Jace Amaro’s shoulder pain and range of motion has not improved since he suffered a torn labrum (cushion of cartilage) during the Jets’ pre-season opener against the Lions on August 13th. The hope was that Amaro’s pain would diminish enough to be able to play this season. Unfortunately, his pain and motion did not improve and Amaro will undergo arthroscopic shoulder surgery to repair his labrum in the near future.
The typical term for labral tears in the shoulder is SLAP tear (Superior Labrum from Anterior to Posterior tear). These tears occur as a result of direct trauma, fall on an outstretched arm, or severe traction to the arm. They also occur in repetitive overhead activities. The vulnerable point is the superior (upper) labrum attachment where the biceps tendon anchor exist on top of the glenoid (socket bone).
In throwers (which Amaro is not), the theory is that the tear is a result of a tight ligament in the back of the shoulder. This increases the sheer forces in the joint upon the superior labrum. A SLAP tear may often cause strain on the anterior (front) shoulder ligaments and, as a result, cause instability of the shoulder.
Recreational or professional athletes that suffer a SLAP tear will experience pain, weakness, clicking and, possibly, limited range of motion in the shoulder. Commonly, the symptoms present a few weeks after the inciting event if it is related to weight lifting or repetitive overhead activities. Many players experience a decrease in athletic performance.
SLAP tears are categorized in to 7 (seven) different types of tears based on their pattern of tearing, degree of involvement of the biceps tendon anchor, and extension into other stabilizing structures in the shoulder joint.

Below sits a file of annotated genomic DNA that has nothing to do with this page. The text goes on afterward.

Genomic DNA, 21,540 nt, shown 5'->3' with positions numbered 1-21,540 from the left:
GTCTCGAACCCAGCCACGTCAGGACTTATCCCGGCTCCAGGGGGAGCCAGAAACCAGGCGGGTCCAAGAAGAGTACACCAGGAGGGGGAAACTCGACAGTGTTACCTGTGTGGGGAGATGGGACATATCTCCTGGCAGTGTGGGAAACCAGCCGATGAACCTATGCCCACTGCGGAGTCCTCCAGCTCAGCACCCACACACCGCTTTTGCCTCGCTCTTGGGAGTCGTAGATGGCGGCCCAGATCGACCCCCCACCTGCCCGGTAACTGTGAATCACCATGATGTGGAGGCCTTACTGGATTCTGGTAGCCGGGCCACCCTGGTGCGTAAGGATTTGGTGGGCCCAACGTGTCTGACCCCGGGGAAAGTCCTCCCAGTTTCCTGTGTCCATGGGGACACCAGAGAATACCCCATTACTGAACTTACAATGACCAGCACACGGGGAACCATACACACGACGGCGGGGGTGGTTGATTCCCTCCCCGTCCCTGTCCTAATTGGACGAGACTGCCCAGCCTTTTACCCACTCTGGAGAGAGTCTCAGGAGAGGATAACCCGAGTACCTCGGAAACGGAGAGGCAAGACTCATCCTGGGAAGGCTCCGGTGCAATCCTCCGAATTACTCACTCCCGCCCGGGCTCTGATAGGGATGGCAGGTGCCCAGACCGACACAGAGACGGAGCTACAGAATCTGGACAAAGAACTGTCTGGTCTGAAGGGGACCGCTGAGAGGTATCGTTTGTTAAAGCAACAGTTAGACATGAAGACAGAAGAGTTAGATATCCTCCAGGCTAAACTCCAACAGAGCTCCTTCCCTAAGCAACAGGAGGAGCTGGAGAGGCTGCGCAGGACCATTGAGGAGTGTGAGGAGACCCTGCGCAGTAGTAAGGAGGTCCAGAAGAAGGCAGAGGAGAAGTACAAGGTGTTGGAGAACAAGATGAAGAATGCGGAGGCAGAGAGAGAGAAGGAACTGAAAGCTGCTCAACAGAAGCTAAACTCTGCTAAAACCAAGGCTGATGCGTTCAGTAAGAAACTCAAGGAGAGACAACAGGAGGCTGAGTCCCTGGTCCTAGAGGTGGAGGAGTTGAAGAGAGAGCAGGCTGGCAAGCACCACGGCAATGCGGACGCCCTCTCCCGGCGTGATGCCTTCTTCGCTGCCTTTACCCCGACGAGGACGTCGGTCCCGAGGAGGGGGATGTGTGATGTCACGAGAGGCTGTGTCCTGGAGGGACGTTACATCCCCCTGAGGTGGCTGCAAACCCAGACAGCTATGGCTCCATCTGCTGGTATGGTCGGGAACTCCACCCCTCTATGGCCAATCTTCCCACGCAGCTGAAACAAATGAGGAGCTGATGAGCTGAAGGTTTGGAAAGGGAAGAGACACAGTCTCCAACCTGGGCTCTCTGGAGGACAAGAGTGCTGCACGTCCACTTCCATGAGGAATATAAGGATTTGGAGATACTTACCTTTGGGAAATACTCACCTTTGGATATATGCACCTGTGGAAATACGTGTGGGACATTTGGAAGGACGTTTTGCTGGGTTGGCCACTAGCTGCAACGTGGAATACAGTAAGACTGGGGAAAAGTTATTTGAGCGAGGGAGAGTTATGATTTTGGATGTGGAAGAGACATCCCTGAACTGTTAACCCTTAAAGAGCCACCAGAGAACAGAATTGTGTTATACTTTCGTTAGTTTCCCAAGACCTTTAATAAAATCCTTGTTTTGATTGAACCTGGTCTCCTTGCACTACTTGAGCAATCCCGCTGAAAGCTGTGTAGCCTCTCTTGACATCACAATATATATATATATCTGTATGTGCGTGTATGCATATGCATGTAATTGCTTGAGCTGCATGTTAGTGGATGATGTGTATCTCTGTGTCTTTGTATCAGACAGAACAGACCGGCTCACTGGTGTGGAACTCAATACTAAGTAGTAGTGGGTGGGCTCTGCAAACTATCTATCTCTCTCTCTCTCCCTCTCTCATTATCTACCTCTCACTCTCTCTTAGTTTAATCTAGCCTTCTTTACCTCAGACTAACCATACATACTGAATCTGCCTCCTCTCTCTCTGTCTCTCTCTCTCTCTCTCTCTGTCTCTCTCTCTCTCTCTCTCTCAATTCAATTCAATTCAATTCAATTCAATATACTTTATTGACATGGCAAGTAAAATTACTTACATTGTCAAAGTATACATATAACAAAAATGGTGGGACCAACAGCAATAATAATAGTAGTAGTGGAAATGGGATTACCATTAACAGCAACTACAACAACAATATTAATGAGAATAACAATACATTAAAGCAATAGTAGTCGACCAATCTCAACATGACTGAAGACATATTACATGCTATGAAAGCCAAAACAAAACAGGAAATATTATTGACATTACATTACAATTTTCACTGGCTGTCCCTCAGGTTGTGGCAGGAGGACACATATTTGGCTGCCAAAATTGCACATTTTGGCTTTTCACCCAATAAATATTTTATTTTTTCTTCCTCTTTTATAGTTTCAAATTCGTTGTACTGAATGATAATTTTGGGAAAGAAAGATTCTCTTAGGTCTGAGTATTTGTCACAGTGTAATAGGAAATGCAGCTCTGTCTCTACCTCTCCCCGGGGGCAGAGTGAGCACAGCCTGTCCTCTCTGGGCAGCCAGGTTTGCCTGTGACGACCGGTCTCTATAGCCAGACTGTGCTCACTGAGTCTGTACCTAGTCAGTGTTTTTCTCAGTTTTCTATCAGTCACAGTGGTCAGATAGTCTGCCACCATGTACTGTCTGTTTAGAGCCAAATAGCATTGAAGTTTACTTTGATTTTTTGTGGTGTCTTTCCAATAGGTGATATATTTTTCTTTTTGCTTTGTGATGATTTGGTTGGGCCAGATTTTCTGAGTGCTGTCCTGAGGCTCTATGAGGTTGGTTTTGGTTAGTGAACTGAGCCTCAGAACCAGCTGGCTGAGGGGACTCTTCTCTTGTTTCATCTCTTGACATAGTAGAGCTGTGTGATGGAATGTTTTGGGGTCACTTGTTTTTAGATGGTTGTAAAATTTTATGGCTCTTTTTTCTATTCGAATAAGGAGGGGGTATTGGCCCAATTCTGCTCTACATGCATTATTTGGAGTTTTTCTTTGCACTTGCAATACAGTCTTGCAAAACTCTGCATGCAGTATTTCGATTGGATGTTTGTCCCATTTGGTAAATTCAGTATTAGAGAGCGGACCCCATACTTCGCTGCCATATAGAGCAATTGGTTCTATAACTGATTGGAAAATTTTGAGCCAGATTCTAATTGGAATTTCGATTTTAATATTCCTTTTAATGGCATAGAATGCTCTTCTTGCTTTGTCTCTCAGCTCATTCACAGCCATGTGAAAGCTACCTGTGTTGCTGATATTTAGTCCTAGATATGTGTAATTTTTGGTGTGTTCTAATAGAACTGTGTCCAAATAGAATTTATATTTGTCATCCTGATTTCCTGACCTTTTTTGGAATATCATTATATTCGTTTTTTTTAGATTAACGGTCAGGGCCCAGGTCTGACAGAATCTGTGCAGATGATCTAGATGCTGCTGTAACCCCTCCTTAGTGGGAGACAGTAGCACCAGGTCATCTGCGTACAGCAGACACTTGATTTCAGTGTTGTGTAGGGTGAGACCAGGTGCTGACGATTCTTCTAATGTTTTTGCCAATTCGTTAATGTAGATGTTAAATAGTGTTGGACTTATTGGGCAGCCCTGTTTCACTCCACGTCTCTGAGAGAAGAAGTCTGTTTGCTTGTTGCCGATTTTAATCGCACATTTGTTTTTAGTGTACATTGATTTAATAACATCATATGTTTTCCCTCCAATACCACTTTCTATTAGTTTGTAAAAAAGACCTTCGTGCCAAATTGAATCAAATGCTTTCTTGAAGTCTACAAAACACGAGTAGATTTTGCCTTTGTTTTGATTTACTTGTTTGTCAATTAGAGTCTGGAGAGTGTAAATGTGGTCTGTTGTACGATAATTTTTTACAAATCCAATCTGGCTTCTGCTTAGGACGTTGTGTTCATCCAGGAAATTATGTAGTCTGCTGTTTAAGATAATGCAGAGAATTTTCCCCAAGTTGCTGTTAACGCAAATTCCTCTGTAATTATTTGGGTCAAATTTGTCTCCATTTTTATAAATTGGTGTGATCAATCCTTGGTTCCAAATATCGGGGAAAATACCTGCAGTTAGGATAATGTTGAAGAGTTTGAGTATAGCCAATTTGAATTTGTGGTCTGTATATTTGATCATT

The most common type of tear that leads to arthroscopic repair is a Type 2 which is a compromise in the biceps anchor.
Initial treatment is usually physical therapy and anti-inflammatory medication. If symptoms do not improve then shoulder arthroscopic surgery is often performed. During the arthroscopic surgery, and depending upon the type of tear, degree of involvement with the biceps tendon, and extension of the tear into other structures, the orthopedic surgeon may choose to:
- repair the labrum
- debride (clean up) the labrum
- and/or stabilize the biceps tendon to another part of the bone (biceps tenodesis)
Recreational throwers and professional throwing athletes often have excellent results after such a repair. All professional throwing athletes, however, do not always have success in returning to the same level of performance as prior to the surgery. Amaro’s prognosis is, actually, excellent though, since he is not a thrower. Therefore, we should expect Jace Amaro to return ready to go next season.